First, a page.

A massive shortage of accountants in China is threatening to act as a brake
on the world’s fastest-growing economy.
The shortage is already limiting the number of large state-owned enterprises
seeking public listings domestically, and some accountants in the region fear
the long-term effects could be more severe if the gap is not closed.
‘The demand for accountants is so high – not just among domestic enterprises,
but many foreign enterprises setting up in China – that there will be a shortage
of accountants for the next 10 years,’ said Beijing-based Ernst & Young
partner Clive Saunderson.
Simon Galpin, associate director general of Invest Hong Kong, said: ‘One of
the constraints on new IPOs listing here – and there is a huge queue of quality
firms that want to list – is that they can’t get the accountants.’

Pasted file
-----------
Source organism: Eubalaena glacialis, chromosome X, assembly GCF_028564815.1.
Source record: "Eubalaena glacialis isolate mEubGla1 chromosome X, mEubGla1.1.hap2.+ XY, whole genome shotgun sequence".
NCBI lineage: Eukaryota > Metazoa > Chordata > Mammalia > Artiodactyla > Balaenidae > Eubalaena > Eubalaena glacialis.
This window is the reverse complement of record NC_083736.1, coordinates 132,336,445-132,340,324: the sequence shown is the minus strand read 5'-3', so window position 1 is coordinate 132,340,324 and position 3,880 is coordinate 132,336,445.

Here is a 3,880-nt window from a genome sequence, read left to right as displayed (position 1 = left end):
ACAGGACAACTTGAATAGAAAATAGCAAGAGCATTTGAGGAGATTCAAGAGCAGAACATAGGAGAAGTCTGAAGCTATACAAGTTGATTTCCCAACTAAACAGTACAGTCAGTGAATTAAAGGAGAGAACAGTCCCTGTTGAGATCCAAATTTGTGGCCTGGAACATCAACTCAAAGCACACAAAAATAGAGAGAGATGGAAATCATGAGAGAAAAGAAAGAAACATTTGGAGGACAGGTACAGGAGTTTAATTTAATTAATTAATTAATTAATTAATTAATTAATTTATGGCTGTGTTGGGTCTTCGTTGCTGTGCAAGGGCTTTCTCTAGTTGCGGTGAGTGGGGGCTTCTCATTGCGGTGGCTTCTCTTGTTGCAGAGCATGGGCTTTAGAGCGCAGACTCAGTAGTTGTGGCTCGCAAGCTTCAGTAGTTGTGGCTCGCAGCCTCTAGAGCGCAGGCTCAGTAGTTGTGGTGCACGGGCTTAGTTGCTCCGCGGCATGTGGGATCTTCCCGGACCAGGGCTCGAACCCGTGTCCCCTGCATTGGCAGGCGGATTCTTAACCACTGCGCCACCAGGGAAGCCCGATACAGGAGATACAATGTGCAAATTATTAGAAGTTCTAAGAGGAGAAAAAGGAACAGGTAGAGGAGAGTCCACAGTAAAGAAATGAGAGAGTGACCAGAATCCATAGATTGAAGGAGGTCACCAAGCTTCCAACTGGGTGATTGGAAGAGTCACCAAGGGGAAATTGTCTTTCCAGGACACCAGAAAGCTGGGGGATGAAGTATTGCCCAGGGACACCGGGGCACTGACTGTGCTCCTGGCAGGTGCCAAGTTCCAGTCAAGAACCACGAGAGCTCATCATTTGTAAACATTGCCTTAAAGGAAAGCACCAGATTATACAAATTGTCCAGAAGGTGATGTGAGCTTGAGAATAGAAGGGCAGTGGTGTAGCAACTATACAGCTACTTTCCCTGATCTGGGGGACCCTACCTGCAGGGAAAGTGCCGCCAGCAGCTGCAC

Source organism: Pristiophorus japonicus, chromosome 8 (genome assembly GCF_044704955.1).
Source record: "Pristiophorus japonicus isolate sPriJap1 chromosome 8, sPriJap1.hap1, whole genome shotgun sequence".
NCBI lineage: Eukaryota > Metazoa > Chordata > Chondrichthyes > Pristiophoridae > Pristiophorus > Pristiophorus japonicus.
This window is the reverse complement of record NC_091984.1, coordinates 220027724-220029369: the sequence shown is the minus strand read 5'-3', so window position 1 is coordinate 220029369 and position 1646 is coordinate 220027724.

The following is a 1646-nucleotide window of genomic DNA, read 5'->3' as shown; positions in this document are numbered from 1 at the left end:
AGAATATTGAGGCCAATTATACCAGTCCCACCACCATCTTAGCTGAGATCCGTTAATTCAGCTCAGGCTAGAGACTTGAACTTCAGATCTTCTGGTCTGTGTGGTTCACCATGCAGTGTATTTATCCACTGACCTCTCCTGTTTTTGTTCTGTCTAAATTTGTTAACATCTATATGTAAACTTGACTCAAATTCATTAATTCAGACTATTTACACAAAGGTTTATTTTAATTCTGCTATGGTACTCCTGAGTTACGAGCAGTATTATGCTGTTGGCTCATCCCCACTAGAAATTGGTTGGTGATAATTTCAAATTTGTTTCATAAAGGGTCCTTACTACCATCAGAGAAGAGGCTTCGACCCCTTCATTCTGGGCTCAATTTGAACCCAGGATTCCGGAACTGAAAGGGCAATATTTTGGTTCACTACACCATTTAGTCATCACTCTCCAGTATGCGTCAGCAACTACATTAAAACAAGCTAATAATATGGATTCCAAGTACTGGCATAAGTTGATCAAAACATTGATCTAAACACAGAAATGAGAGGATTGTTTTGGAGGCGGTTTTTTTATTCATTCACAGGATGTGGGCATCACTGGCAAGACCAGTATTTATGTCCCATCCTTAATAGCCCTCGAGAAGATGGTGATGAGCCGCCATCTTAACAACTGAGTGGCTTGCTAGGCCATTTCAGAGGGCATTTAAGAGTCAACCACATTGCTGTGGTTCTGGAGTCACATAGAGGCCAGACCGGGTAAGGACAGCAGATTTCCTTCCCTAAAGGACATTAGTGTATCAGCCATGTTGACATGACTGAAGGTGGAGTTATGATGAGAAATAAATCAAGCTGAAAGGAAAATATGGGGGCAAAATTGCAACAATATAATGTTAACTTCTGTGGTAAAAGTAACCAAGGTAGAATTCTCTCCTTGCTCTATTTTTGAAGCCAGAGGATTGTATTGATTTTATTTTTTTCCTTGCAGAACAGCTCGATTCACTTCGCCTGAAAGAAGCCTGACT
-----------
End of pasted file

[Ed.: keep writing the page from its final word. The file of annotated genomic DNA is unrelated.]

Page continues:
Saunderson added that the shortage of finance professionals would have two
main consequences: hindering improvements in financial reporting and corporate
governance, and reducing the rate of growth in China.
Hong Kong-based PricewaterhouseCoopers partner Duncan Fitzgerald said:
‘There’s more work than the Big Four can handle.’
In the last two years, China has accounted for a quarter of world growth. In
the next decade, it is expected to overtake Germany to become the world’s
third-largest economy after the US and Japan.
China is thought to have about 130,000 qualified accountants, less than half
the estimated 300,000 it needs.
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